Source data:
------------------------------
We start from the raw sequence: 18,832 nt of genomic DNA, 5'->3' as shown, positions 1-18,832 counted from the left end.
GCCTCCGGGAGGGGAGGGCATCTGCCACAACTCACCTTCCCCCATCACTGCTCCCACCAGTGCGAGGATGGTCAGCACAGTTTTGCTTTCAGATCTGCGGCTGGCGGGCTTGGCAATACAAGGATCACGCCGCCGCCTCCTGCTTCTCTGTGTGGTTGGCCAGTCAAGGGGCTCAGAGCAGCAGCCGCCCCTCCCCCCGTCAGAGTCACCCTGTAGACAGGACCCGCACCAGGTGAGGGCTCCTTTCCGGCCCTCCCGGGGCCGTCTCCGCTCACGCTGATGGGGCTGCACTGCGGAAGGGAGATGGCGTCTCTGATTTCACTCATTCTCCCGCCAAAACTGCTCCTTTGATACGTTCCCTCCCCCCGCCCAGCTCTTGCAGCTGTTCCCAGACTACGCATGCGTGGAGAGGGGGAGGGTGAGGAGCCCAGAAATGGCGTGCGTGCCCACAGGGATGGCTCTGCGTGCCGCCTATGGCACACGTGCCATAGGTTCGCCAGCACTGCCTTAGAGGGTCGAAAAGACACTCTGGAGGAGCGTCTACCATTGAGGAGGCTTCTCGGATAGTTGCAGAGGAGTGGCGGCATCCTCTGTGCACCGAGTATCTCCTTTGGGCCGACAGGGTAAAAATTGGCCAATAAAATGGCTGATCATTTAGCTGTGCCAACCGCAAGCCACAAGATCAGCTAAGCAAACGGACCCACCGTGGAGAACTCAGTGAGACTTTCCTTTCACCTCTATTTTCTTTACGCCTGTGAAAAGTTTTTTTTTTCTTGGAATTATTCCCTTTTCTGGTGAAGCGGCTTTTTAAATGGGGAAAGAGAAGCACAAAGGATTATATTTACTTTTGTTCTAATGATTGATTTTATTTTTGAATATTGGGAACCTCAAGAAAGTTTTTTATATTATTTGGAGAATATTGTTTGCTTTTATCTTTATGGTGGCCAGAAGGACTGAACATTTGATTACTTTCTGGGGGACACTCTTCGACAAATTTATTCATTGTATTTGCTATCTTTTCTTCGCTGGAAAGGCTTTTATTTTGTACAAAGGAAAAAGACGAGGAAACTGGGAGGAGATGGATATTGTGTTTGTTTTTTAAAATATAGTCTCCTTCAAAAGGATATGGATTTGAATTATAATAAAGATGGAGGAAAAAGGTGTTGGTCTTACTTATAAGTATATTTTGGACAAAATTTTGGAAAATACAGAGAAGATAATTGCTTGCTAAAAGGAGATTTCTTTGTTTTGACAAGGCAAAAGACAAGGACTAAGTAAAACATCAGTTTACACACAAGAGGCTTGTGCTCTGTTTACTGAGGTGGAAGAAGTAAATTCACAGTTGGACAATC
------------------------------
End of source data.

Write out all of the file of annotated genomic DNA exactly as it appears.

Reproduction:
We start from the raw sequence: 18,832 nt of genomic DNA, 5'->3' as shown, positions 1-18,832 counted from the left end.
GCCTCCGGGAGGGGAGGGCATCTGCCACAACTCACCTTCCCCCATCACTGCTCCCACCAGTGCGAGGATGGTCAGCACAGTTTTGCTTTCAGATCTGCGGCTGGCGGGCTTGGCAATACAAGGATCACGCCGCCGCCTCCTGCTTCTCTGTGTGGTTGGCCAGTCAAGGGGCTCAGAGCAGCAGCCGCCCCTCCCCCCGTCAGAGTCACCCTGTAGACAGGACCCGCACCAGGTGAGGGCTCCTTTCCGGCCCTCCCGGGGCCGTCTCCGCTCACGCTGATGGGGCTGCACTGCGGAAGGGAGATGGCGTCTCTGATTTCACTCATTCTCCCGCCAAAACTGCTCCTTTGATACGTTCCCTCCCCCCGCCCAGCTCTTGCAGCTGTTCCCAGACTACGCATGCGTGGAGAGGGGGAGGGTGAGGAGCCCAGAAATGGCGTGCGTGCCCACAGGGATGGCTCTGCGTGCCGCCTATGGCACACGTGCCATAGGTTCGCCAGCACTGCCTTAGAGGGTCGAAAAGACACTCTGGAGGAGCGTCTACCATTGAGGAGGCTTCTCGGATAGTTGCAGAGGAGTGGCGGCATCCTCTGTGCACCGAGTATCTCCTTTGGGCCGACAGGGTAAAAATTGGCCAATAAAATGGCTGATCATTTAGCTGTGCCAACCGCAAGCCACAAGATCAGCTAAGCAAACGGACCCACCGTGGAGAACTCAGTGAGACTTTCCTTTCACCTCTATTTTCTTTACGCCTGTGAAAAGTTTTTTTTTTCTTGGAATTATTCCCTTTTCTGGTGAAGCGGCTTTTTAAATGGGGAAAGAGAAGCACAAAGGATTATATTTACTTTTGTTCTAATGATTGATTTTATTTTTGAATATTGGGAACCTCAAGAAAGTTTTTTATATTATTTGGAGAATATTGTTTGCTTTTATCTTTATGGTGGCCAGAAGGACTGAACATTTGATTACTTTCTGGGGGACACTCTTCGACAAATTTATTCATTGTATTTGCTATCTTTTCTTCGCTGGAAAGGCTTTTATTTTGTACAAAGGAAAAAGACGAGGAAACTGGGAGGAGATGGATATTGTGTTTGTTTTTTAAAATATAGTCTCCTTCAAAAGGATATGGATTTGAATTATAATAAAGATGGAGGAAAAAGGTGTTGGTCTTACTTATAAGTATATTTTGGACAAAATTTTGGAAAATACAGAGAAGATAATTGCTTGCTAAAAGGAGATTTCTTTGTTTTGACAAGGCAAAAGACAAGGACTAAGTAAAACATCAGTTTACACACAAGAGGCTTGTGCTCTGTTTACTGAGGTGGAAGAAGTAAATTCACAGTTGGACAATC